Scaffolding is being constructed around a ten-story apartment building in Prince Rupert. Sixty units are set to be completed in 2021 said Mayor Lee Brain, on Feb. 2. (K-J Millar/The Northern View)

Scaffolding is being constructed around a ten-story apartment building in Prince Rupert. Sixty units are set to be completed in 2021 said Mayor Lee Brain, on Feb. 2. (K-J Millar/The Northern View)

Sixty unit residential building being renovated in the city

Prince Rupert building sat without tenants for years is due to be ready for residents in 2021

Sixty apartments are under renovation at the residential tower located at 200 Sherbrooke Ave. in Prince Rupert, Mayor Lee Brain announced on his social media page on Feb. 2.

“I think this is awesome news and is signaling we are starting to make traction on the housing front, with a lot more on the way,” Brain said.

While the new property owners have not been publicly identified, the mayor said the property was purchased last year by an individual from Victoria.

“This project is slated to become 60 market rental units for Prince Rupert residents and is scheduled to be completed in 2021,” he said.

The ten-floor building previously consisted of a mix of bachelor and one-bedroom units, housing six apartments on each floor, with two of the few residential elevators in the city. The Prince Rupert building is commonly known as ‘Digby Towers” and had sat vacant of residents for years.

The mayor said he had heard concerns from the public about the project and wanted to clarify some issues.

Prince Rupert City will not become involved in any rezoning of the property as it is already zoned appropriately for its residential use under the Official Community Plan.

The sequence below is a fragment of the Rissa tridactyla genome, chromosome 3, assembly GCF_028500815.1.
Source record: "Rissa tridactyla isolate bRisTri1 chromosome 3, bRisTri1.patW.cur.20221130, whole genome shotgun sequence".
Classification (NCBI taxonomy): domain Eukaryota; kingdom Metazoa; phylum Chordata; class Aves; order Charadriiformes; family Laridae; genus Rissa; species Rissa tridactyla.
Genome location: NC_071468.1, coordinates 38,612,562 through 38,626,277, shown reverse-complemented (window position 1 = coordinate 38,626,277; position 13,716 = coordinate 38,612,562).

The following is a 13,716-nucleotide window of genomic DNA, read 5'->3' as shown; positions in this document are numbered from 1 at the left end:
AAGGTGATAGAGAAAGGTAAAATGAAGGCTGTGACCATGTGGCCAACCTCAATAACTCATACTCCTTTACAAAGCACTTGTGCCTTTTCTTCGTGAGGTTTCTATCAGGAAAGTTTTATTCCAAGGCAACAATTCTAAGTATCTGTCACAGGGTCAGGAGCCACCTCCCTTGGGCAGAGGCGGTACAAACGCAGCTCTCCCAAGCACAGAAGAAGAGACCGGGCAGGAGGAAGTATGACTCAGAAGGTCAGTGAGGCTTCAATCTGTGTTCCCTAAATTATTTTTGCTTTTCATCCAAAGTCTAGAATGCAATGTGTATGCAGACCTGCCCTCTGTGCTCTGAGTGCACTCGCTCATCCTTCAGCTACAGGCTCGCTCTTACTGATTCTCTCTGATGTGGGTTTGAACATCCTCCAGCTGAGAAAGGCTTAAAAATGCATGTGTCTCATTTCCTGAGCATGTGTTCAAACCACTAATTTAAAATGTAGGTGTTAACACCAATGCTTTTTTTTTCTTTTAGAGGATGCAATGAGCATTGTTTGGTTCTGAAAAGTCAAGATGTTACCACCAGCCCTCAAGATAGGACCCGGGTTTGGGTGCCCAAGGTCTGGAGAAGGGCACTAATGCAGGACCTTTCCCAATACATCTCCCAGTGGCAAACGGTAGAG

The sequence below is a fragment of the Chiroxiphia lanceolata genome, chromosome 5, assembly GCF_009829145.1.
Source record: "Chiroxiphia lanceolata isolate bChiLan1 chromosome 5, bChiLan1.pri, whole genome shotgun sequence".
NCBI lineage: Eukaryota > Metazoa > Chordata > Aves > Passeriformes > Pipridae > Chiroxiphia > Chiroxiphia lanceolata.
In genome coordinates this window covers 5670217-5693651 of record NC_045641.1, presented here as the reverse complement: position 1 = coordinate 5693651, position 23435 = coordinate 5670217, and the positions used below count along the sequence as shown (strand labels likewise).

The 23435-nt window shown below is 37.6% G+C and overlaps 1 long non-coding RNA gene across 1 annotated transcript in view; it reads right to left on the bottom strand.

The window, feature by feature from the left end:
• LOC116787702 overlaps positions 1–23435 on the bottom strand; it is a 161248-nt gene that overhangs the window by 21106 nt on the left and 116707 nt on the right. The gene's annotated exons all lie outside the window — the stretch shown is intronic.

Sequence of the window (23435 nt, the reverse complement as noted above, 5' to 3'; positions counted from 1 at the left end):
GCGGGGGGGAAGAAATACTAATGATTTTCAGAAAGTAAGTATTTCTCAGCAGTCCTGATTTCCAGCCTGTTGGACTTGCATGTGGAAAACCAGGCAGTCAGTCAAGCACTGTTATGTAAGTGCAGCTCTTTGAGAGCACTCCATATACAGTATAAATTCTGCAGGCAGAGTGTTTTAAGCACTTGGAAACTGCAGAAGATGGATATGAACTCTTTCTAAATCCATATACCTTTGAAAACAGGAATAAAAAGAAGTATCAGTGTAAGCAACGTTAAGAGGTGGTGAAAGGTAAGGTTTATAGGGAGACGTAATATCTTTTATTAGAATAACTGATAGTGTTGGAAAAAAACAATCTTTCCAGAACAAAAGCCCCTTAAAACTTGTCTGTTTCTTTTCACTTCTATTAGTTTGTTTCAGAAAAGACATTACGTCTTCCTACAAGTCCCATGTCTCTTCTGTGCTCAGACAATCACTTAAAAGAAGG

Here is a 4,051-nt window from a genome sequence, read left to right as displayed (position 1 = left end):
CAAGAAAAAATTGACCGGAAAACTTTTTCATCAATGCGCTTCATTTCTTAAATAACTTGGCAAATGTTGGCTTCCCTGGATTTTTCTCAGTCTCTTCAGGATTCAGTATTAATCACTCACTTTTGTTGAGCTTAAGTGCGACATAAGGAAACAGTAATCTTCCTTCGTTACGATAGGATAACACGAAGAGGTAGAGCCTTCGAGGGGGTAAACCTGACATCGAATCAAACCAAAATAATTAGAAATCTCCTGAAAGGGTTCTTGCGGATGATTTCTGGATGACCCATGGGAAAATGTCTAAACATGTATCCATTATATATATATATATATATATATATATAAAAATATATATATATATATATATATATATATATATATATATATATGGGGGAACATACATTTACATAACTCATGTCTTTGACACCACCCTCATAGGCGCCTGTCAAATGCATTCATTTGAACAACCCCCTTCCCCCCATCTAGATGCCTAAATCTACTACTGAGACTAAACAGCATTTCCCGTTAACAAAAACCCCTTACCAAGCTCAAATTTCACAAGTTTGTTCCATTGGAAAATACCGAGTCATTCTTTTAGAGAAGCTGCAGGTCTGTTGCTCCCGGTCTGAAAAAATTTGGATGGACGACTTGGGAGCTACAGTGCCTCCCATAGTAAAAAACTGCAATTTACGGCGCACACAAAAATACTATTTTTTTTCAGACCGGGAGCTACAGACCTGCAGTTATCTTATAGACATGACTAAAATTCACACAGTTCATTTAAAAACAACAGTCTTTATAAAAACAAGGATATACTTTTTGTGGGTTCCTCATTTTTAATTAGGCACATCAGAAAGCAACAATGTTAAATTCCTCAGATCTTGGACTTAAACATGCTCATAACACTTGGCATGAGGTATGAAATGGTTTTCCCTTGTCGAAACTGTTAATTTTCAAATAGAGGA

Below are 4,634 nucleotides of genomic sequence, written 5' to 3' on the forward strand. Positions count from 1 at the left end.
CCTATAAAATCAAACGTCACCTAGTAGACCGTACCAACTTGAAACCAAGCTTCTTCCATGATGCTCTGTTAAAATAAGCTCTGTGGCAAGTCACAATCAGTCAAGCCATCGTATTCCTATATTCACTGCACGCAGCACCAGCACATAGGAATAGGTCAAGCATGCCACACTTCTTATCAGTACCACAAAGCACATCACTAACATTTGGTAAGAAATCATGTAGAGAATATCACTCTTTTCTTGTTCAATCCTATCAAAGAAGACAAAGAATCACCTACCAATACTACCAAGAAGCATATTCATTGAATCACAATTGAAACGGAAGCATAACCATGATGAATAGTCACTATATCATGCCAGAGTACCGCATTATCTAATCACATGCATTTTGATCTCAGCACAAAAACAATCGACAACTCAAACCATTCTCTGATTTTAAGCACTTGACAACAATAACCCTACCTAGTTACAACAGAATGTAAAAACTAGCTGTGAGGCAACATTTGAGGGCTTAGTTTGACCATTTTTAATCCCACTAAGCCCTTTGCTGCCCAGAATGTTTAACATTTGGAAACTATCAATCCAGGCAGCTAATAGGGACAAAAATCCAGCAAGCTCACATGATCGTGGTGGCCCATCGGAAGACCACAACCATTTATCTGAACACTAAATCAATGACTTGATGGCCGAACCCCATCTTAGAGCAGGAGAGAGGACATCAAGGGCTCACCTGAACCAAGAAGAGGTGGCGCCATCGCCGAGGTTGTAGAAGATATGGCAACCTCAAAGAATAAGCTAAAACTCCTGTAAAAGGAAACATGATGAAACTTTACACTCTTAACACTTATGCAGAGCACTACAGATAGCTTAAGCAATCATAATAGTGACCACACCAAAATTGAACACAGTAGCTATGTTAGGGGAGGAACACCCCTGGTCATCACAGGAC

“It is private property, there is no need for council involvement other than the developer having to obtain the appropriate building, ministry, or environment etc. permits,” Brain said.

As long as the project fits within the current land use designation Brain said, and meets all current codes, standards, and procedures – the owners are free to move forward with their development.

“Only when a developer wants to make a change to land use does council go through a public rezoning process,” Brain said.

Renovations on the property are currently being overseen by local general contractor Marcan Construction, with scaffolding being put in place by Aluma-Systems from Prince Rupert.

“(The 2021 year) is shaping up to be a productive year for Prince Rupert, and I’m excited about all the great initiatives on the docket to improve the quality of life for all community members,” Brain said.

Marcan and Aluma-Systems were unavailable for comment.

Correction: a previous version listed Aluma-Systems from Kitimat.

K-J Millar | Journalist 
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